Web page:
(too-loo-gak): Inuktitut (the language of Inuit) word meaning raven

Mark Mallory

Iqaluit, NU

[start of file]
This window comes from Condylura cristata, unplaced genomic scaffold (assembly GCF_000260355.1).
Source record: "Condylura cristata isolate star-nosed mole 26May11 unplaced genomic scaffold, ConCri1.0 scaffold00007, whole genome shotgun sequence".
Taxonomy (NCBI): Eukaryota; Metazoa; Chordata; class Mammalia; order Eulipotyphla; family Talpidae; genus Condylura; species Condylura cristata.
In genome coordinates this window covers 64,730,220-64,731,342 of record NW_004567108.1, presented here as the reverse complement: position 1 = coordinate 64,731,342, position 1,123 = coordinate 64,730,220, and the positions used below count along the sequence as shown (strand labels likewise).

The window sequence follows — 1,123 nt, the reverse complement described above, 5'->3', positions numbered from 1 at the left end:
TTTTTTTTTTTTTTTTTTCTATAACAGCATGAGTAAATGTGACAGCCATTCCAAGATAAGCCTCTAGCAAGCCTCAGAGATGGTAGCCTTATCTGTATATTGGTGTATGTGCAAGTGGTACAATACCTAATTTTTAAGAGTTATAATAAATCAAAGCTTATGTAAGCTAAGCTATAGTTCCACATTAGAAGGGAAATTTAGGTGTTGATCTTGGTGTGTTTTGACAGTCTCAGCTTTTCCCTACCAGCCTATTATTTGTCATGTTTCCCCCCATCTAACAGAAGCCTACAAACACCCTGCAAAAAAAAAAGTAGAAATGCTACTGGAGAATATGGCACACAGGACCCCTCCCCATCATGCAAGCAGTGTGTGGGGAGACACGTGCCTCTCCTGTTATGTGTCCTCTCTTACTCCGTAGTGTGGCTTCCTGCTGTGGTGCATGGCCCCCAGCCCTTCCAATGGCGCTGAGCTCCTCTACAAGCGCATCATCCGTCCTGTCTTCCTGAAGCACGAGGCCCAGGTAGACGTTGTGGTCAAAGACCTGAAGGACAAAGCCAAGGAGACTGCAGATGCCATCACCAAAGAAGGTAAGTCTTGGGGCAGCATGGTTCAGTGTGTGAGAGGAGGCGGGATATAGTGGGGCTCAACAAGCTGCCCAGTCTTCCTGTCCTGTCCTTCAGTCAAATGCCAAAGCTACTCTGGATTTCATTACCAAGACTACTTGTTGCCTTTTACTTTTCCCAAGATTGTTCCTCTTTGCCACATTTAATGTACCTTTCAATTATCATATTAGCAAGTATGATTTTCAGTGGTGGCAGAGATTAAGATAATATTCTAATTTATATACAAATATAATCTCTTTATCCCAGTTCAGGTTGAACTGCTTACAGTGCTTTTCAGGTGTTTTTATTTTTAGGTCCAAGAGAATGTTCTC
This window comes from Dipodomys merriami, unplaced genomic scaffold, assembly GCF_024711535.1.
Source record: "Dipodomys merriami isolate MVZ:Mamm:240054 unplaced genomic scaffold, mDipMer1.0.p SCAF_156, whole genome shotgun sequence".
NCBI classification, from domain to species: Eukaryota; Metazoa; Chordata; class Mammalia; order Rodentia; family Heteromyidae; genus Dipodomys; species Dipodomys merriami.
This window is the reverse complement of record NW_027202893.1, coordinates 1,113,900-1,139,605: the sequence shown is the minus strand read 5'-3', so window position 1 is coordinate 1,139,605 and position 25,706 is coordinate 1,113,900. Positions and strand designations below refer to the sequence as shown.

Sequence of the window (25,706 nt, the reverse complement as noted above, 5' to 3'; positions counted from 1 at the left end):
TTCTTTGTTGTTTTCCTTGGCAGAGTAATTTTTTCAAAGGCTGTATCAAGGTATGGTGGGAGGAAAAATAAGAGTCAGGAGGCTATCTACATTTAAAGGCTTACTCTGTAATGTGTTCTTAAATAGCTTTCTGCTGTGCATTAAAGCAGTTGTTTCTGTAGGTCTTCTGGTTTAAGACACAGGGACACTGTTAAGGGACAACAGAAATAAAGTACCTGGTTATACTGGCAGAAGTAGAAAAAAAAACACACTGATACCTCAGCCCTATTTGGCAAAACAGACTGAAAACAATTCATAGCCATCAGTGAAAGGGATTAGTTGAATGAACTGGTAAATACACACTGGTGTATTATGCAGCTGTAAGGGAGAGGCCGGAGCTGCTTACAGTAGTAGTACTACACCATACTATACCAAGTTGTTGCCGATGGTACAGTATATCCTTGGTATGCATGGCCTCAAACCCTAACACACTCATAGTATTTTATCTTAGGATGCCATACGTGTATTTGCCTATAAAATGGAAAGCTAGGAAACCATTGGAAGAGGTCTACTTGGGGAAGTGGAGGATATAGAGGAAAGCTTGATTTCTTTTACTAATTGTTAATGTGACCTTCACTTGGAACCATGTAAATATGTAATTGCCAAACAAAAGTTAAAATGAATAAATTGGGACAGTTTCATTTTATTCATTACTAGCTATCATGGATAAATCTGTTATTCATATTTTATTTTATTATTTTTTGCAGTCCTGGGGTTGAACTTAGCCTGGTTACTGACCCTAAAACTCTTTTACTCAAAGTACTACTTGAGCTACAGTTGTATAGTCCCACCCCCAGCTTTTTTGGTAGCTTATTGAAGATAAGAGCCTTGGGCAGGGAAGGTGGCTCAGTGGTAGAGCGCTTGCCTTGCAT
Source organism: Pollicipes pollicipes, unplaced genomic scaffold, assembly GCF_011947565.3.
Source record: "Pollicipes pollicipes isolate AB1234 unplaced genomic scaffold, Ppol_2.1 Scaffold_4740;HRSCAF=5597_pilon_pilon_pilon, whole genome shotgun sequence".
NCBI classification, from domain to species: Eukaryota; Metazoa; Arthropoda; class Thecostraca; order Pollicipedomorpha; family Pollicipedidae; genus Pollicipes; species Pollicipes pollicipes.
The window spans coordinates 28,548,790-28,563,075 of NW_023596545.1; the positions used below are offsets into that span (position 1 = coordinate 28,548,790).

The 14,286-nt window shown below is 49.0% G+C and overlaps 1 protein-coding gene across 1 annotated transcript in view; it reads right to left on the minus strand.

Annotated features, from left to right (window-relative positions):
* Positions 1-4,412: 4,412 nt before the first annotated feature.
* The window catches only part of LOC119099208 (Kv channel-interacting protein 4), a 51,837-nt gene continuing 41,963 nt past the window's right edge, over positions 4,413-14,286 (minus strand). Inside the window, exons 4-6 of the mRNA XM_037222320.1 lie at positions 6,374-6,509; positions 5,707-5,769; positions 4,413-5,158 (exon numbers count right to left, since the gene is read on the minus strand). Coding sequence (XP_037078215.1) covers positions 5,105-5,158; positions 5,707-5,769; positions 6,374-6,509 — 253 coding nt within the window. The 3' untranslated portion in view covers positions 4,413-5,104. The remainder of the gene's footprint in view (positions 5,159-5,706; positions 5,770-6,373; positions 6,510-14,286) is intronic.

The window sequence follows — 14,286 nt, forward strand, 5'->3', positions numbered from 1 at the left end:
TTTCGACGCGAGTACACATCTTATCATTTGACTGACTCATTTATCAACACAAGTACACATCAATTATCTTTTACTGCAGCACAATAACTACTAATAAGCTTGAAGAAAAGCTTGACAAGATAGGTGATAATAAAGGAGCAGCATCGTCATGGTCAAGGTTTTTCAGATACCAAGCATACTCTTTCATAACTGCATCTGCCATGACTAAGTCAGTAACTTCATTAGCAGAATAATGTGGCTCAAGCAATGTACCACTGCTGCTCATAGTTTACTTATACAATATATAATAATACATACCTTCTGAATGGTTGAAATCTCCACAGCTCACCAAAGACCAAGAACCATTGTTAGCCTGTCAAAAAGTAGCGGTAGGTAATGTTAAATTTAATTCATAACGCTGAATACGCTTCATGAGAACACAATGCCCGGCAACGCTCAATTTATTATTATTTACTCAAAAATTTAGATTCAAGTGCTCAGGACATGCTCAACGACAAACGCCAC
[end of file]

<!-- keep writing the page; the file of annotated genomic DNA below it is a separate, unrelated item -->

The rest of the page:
I was working in Ontario back in the 1980s. We were working on a project where we were examining the effects of acid rain on bog ecosystems. One of the aspects we were looking at was trying to determine the types of animals using the bogs and then seeing whether ones were more affected, whether the animal communities were different. One of the things we were looking at was small mammals – mice and shrews and things. We put pitfall traps into the floating mat. These were essentially plastic peanut butter two-litre jars sunk level with the surface so small animals could walk along and fall in. There was water in there and the animals would die quite quickly or sometimes we would find them alive. They were about 20 centimetres across the top and once they were sunk down into the mat, even though they were all white, they weren’t very easy to see. We didn’t have any markers around them. We just knew where they were. One day when we were working by the hydro line, my partner had gone in and has been noticing the last couple of days that we hadn’t been getting very many animals in the pitfalls, particularly in that region. We were thinking that was a bit odd because there was no reason to imagine why it would be any different at that point in time. When he went in, he happened to see a raven taking off from the far side near where one of the pitfalls was. When he went down, of course there was nothing in the pitfall trap. The next time we went in, he sat next to the bog and actually saw the ravens coming and checking where each of the pails was. These ravens had figured it out. The only thing we could figure is that they were watching us when we came into the bog. They’re pretty curious so they went to where they noticed us, and lo and behold, there are little goodies in the bucket. The other thing I was going to mention about ravens is that here and in Northern Ontario, they are fairly major predators of loons. At the time, loons were the focal species we were working on. They’re reported to take loon chicks if they can get them, and they prey on the eggs. Loons are quite predictable where they’ll nest. Usually if there’s an island, they nest close to the edge of the shoreline on a shallow slope. Presumably, if you’re a raven and trying to survive, smart ravens will figure out that if you circle around these islands, you’re going to find loon nests. We had one lake there where almost every year, presumably just when the male and female were changing who sits on the eggs, the ravens would be watching and as soon as one would slip off, they’d swoop down and get the eggs. You’d go there the next day and the eggs would be busted open and the contents gone. It’s a problem for loons and I’ve heard that ravens are a problematic predator for other types of ground nesting birds as well.